[haiku-development] Re: Finally deciding on a new source control system for Haiku

  • From: Daniel Pihlström <threecreepio@xxxxxxx>
  • To: haiku-development@xxxxxxxxxxxxx
  • Date: Mon, 2 May 2011 13:23:47 +0200

On Mon, May 2, 2011 at 11:00 AM, Simon Taylor <simontaylor1@xxxxxxxxxxxx> wrote:
> Why would it attract new developers? It's really not hard to pull the source
> from svn (or the git or hg mirror) and start hacking locally.

No, to hack at the code isn't so much an issue. What I personally feel
(haven't been using Haiku long) is that I don't know how I would go
about getting a code change checked in. When using a project hosted on
github, it was easy for me to learn through the github help wiki what
the expected process of submitting a change was, and after finding a
few bugs to fix it was easy enough to make a pull request through the
interface that showed up so that people with commit rights on the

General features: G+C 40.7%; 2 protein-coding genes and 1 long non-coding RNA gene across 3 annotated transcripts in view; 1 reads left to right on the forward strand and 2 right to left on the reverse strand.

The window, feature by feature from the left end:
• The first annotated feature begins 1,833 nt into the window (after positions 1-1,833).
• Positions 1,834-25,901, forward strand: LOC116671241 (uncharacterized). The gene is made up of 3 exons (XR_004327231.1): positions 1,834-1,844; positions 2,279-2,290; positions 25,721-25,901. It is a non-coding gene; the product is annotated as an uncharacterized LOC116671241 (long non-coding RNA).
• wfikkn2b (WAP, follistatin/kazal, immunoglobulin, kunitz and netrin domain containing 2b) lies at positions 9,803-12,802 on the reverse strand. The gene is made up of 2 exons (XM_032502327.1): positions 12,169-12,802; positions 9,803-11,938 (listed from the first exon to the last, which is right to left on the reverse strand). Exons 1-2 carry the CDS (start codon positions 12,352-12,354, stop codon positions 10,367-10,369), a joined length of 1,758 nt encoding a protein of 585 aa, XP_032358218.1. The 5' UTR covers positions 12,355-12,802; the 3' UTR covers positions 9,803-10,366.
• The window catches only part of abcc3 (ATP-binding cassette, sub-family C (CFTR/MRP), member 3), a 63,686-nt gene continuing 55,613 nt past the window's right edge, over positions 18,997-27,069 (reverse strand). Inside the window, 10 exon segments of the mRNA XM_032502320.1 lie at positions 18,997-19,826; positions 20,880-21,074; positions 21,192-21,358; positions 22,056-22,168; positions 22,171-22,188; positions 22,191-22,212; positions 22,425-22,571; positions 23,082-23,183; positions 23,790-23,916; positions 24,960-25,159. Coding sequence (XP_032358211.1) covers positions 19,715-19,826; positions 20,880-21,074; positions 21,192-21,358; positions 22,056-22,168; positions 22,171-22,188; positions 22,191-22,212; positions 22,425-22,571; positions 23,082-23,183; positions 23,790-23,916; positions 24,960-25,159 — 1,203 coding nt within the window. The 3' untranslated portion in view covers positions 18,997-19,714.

project could review the change and tell me how badly I had screwed
things up.

To me, and likely to others using github, this is a good way to work.
I can't speak for whether it's a good fit for Haiku.

> I'm not convinced it's an advantage to have it very easy to fork Haiku
> online to a whole new online-accessible project. Haiku isn't a typical OSS
> project, it's more a unified effort driven by the core team.

There are plenty of those on github too though, if I'm understanding
you correctly. See for example, Node.js[0], it has two people who are
able to actually commit to the Node.js master branch. If a person who
isn't in that core team feels a desire to contribute a patch to it
they create a fork, make a pull request to joyent/node, and it waits
there until ry or isaacs accepts it / discusses it.

> Please correct me here - but doesn't a git setup typically result in people 
> doing their
> work in their own forks, which can then easily get out of sync with the
> master repo? Isn't that exactly the same problem that happens with stale
> patches on trac? At least then they're in a central place and we know about
> them, and they're not scattered around multiple places on the web.

Yes, using a DVCS is going to lead to a bunch of forks. I don't view
it as a problem myself, as long as you make clear which is the actual

[0] https://github.com/joyent/node

Other related posts: